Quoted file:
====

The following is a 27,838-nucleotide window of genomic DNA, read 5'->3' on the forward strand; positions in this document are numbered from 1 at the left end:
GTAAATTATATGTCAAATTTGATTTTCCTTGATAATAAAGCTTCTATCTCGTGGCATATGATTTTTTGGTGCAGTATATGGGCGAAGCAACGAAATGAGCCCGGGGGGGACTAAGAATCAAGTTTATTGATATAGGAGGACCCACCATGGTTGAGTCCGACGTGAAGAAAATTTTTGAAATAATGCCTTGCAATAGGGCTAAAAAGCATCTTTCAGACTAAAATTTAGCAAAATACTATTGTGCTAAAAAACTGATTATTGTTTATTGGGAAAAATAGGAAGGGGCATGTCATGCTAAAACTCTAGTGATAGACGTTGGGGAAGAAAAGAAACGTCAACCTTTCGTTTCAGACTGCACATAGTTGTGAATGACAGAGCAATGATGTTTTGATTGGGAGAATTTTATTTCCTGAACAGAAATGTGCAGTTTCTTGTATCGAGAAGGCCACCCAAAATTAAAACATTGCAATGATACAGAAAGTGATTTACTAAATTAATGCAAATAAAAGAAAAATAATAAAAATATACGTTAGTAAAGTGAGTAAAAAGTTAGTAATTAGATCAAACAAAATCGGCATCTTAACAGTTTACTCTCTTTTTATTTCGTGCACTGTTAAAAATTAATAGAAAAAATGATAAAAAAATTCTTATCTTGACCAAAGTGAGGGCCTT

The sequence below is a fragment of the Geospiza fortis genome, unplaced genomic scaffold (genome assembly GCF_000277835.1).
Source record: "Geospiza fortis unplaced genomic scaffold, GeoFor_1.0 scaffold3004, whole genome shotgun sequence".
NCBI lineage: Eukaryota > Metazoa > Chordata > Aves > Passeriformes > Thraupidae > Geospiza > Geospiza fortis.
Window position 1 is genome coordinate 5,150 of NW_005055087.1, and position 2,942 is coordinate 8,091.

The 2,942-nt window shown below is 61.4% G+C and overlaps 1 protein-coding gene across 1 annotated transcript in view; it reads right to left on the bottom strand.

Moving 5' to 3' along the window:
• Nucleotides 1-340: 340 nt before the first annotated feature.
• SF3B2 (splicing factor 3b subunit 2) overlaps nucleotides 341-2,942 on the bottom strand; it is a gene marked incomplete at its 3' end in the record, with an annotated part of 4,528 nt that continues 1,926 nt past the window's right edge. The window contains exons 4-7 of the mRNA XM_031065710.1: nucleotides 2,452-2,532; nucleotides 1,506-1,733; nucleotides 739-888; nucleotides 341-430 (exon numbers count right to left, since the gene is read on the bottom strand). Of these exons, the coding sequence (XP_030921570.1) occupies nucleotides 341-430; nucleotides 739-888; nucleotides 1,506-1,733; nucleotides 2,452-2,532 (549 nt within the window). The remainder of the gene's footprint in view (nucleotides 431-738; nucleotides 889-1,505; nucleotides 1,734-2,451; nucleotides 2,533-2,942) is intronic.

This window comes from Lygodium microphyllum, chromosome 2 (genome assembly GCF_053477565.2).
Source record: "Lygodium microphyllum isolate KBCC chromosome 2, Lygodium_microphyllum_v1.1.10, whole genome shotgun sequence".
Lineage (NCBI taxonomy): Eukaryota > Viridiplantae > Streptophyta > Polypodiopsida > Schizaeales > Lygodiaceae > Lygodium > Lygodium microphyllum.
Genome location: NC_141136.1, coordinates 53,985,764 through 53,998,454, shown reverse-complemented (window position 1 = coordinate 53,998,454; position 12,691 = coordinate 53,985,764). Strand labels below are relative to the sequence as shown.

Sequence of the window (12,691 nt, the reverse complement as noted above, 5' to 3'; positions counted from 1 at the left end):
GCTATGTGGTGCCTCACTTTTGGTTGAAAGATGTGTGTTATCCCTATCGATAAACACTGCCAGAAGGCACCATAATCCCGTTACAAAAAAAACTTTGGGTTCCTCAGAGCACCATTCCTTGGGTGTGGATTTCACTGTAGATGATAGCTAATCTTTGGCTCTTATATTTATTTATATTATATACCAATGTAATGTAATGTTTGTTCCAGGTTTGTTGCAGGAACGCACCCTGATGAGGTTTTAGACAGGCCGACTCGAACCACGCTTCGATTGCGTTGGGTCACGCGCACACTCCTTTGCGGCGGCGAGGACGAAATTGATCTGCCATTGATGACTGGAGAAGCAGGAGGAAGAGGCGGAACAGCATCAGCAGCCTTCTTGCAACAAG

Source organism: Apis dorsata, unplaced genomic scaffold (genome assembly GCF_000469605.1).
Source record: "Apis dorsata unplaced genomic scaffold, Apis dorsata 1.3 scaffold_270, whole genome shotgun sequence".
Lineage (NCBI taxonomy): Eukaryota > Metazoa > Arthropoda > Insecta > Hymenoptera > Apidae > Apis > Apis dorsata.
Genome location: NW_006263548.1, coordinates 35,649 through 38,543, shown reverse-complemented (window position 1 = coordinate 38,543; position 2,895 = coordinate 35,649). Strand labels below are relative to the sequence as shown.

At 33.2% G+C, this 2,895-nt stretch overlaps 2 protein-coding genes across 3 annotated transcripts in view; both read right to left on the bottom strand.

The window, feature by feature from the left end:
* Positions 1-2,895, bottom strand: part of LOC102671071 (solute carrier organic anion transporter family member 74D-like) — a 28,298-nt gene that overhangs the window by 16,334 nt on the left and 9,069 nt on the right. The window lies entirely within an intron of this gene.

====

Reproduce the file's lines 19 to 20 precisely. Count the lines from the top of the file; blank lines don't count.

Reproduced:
Lineage (NCBI taxonomy): Eukaryota > Metazoa > Arthropoda > Insecta > Hymenoptera > Apidae > Apis > Apis dorsata.
Genome location: NW_006263548.1, coordinates 35,649 through 38,543, shown reverse-complemented (window position 1 = coordinate 38,543; position 2,895 = coordinate 35,649). Strand labels below are relative to the sequence as shown.